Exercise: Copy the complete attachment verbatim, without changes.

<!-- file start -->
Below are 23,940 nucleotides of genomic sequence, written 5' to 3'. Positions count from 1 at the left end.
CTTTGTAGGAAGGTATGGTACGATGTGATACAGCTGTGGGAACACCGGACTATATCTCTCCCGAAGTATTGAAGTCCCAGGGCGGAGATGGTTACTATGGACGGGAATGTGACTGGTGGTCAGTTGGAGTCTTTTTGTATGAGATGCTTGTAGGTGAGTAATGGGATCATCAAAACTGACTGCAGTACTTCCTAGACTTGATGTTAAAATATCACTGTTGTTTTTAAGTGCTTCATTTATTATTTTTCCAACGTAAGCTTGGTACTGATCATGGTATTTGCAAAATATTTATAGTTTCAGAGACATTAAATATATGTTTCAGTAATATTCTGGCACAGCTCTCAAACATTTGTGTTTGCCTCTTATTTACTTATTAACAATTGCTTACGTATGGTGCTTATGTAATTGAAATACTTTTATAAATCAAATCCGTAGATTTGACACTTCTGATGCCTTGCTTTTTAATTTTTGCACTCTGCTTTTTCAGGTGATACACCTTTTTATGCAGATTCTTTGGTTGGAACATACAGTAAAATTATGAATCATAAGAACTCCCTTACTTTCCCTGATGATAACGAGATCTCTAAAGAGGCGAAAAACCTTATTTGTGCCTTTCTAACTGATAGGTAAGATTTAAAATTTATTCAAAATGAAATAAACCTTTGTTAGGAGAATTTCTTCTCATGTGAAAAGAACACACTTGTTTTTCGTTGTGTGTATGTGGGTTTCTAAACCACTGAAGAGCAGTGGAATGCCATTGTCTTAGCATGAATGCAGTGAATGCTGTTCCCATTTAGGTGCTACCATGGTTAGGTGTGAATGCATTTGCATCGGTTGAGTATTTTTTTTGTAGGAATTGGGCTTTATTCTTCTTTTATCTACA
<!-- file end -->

Below are 23,940 nucleotides of genomic sequence, written 5' to 3'. Positions count from 1 at the left end.
CTTTGTAGGAAGGTATGGTACGATGTGATACAGCTGTGGGAACACCGGACTATATCTCTCCCGAAGTATTGAAGTCCCAGGGCGGAGATGGTTACTATGGACGGGAATGTGACTGGTGGTCAGTTGGAGTCTTTTTGTATGAGATGCTTGTAGGTGAGTAATGGGATCATCAAAACTGACTGCAGTACTTCCTAGACTTGATGTTAAAATATCACTGTTGTTTTTAAGTGCTTCATTTATTATTTTTCCAACGTAAGCTTGGTACTGATCATGGTATTTGCAAAATATTTATAGTTTCAGAGACATTAAATATATGTTTCAGTAATATTCTGGCACAGCTCTCAAACATTTGTGTTTGCCTCTTATTTACTTATTAACAATTGCTTACGTATGGTGCTTATGTAATTGAAATACTTTTATAAATCAAATCCGTAGATTTGACACTTCTGATGCCTTGCTTTTTAATTTTTGCACTCTGCTTTTTCAGGTGATACACCTTTTTATGCAGATTCTTTGGTTGGAACATACAGTAAAATTATGAATCATAAGAACTCCCTTACTTTCCCTGATGATAACGAGATCTCTAAAGAGGCGAAAAACCTTATTTGTGCCTTTCTAACTGATAGGTAAGATTTAAAATTTATTCAAAATGAAATAAACCTTTGTTAGGAGAATTTCTTCTCATGTGAAAAGAACACACTTGTTTTTCGTTGTGTGTATGTGGGTTTCTAAACCACTGAAGAGCAGTGGAATGCCATTGTCTTAGCATGAATGCAGTGAATGCTGTTCCCATTTAGGTGCTACCATGGTTAGGTGTGAATGCATTTGCATCGGTTGAGTATTTTTTTTGTAGGAATTGGGCTTTATTCTTCTTTTATCTACA